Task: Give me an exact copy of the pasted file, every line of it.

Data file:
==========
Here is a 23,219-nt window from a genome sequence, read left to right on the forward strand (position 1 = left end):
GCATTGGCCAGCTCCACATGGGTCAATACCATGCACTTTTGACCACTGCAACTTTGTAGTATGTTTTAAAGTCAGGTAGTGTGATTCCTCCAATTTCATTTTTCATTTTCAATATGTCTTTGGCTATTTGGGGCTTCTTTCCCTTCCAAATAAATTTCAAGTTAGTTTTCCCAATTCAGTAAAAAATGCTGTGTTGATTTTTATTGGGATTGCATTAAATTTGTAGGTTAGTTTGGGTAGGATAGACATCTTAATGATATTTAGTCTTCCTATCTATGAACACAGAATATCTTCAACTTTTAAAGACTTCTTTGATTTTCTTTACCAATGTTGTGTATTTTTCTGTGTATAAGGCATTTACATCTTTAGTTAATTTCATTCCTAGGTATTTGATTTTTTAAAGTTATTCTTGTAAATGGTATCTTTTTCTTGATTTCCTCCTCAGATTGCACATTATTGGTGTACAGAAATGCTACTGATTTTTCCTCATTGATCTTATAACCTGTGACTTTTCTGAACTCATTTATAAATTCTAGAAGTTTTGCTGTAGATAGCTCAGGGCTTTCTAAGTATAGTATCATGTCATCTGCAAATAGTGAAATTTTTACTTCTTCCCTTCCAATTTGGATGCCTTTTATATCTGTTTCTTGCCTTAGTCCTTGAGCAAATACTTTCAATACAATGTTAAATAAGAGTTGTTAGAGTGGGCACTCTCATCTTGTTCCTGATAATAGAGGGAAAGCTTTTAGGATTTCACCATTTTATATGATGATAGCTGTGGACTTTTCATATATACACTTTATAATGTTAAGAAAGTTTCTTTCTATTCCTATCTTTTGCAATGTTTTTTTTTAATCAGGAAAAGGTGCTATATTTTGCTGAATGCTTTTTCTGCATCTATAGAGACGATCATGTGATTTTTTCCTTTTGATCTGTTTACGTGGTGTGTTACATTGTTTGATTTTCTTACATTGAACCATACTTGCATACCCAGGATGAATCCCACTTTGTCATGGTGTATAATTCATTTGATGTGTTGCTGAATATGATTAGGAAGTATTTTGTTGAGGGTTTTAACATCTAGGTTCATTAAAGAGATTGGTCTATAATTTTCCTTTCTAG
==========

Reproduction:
Here is a 23,219-nt window from a genome sequence, read left to right on the forward strand (position 1 = left end):
GCATTGGCCAGCTCCACATGGGTCAATACCATGCACTTTTGACCACTGCAACTTTGTAGTATGTTTTAAAGTCAGGTAGTGTGATTCCTCCAATTTCATTTTTCATTTTCAATATGTCTTTGGCTATTTGGGGCTTCTTTCCCTTCCAAATAAATTTCAAGTTAGTTTTCCCAATTCAGTAAAAAATGCTGTGTTGATTTTTATTGGGATTGCATTAAATTTGTAGGTTAGTTTGGGTAGGATAGACATCTTAATGATATTTAGTCTTCCTATCTATGAACACAGAATATCTTCAACTTTTAAAGACTTCTTTGATTTTCTTTACCAATGTTGTGTATTTTTCTGTGTATAAGGCATTTACATCTTTAGTTAATTTCATTCCTAGGTATTTGATTTTTTAAAGTTATTCTTGTAAATGGTATCTTTTTCTTGATTTCCTCCTCAGATTGCACATTATTGGTGTACAGAAATGCTACTGATTTTTCCTCATTGATCTTATAACCTGTGACTTTTCTGAACTCATTTATAAATTCTAGAAGTTTTGCTGTAGATAGCTCAGGGCTTTCTAAGTATAGTATCATGTCATCTGCAAATAGTGAAATTTTTACTTCTTCCCTTCCAATTTGGATGCCTTTTATATCTGTTTCTTGCCTTAGTCCTTGAGCAAATACTTTCAATACAATGTTAAATAAGAGTTGTTAGAGTGGGCACTCTCATCTTGTTCCTGATAATAGAGGGAAAGCTTTTAGGATTTCACCATTTTATATGATGATAGCTGTGGACTTTTCATATATACACTTTATAATGTTAAGAAAGTTTCTTTCTATTCCTATCTTTTGCAATGTTTTTTTTTAATCAGGAAAAGGTGCTATATTTTGCTGAATGCTTTTTCTGCATCTATAGAGACGATCATGTGATTTTTTCCTTTTGATCTGTTTACGTGGTGTGTTACATTGTTTGATTTTCTTACATTGAACCATACTTGCATACCCAGGATGAATCCCACTTTGTCATGGTGTATAATTCATTTGATGTGTTGCTGAATATGATTAGGAAGTATTTTGTTGAGGGTTTTAACATCTAGGTTCATTAAAGAGATTGGTCTATAATTTTCCTTTCTAG